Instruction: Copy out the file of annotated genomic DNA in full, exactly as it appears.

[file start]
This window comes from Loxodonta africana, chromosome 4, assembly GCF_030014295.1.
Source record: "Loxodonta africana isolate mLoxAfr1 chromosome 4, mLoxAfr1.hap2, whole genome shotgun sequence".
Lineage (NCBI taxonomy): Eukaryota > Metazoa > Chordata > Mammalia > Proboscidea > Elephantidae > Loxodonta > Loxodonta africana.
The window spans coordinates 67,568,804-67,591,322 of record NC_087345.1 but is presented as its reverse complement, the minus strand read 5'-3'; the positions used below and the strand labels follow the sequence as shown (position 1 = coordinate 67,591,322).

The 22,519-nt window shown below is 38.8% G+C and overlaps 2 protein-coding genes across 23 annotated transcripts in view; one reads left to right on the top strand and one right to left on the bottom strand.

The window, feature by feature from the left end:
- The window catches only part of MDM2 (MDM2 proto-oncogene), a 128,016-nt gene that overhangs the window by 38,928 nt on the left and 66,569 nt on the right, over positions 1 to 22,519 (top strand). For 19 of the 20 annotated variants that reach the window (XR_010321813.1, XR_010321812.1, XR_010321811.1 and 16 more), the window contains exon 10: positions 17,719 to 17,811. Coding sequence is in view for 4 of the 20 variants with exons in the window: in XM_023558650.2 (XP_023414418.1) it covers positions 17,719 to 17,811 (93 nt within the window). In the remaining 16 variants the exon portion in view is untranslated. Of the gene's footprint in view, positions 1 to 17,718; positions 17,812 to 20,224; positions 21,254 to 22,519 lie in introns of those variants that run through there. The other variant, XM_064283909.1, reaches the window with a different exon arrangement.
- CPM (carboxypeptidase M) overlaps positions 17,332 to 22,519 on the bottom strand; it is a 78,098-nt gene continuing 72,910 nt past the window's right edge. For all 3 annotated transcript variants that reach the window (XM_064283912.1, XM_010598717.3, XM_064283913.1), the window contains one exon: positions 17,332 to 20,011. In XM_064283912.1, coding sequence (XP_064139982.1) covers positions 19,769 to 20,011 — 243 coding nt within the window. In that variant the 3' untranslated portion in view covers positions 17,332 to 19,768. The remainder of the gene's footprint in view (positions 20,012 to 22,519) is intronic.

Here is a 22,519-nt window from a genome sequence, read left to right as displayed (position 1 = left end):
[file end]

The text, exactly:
This window comes from Loxodonta africana, chromosome 4, assembly GCF_030014295.1.
Source record: "Loxodonta africana isolate mLoxAfr1 chromosome 4, mLoxAfr1.hap2, whole genome shotgun sequence".
Lineage (NCBI taxonomy): Eukaryota > Metazoa > Chordata > Mammalia > Proboscidea > Elephantidae > Loxodonta > Loxodonta africana.
The window spans coordinates 67,568,804-67,591,322 of record NC_087345.1 but is presented as its reverse complement, the minus strand read 5'-3'; the positions used below and the strand labels follow the sequence as shown (position 1 = coordinate 67,591,322).

The 22,519-nt window shown below is 38.8% G+C and overlaps 2 protein-coding genes across 23 annotated transcripts in view; one reads left to right on the top strand and one right to left on the bottom strand.

The window, feature by feature from the left end:
- The window catches only part of MDM2 (MDM2 proto-oncogene), a 128,016-nt gene that overhangs the window by 38,928 nt on the left and 66,569 nt on the right, over positions 1 to 22,519 (top strand). For 19 of the 20 annotated variants that reach the window (XR_010321813.1, XR_010321812.1, XR_010321811.1 and 16 more), the window contains exon 10: positions 17,719 to 17,811. Coding sequence is in view for 4 of the 20 variants with exons in the window: in XM_023558650.2 (XP_023414418.1) it covers positions 17,719 to 17,811 (93 nt within the window). In the remaining 16 variants the exon portion in view is untranslated. Of the gene's footprint in view, positions 1 to 17,718; positions 17,812 to 20,224; positions 21,254 to 22,519 lie in introns of those variants that run through there. The other variant, XM_064283909.1, reaches the window with a different exon arrangement.
- CPM (carboxypeptidase M) overlaps positions 17,332 to 22,519 on the bottom strand; it is a 78,098-nt gene continuing 72,910 nt past the window's right edge. For all 3 annotated transcript variants that reach the window (XM_064283912.1, XM_010598717.3, XM_064283913.1), the window contains one exon: positions 17,332 to 20,011. In XM_064283912.1, coding sequence (XP_064139982.1) covers positions 19,769 to 20,011 — 243 coding nt within the window. In that variant the 3' untranslated portion in view covers positions 17,332 to 19,768. The remainder of the gene's footprint in view (positions 20,012 to 22,519) is intronic.

Here is a 22,519-nt window from a genome sequence, read left to right as displayed (position 1 = left end):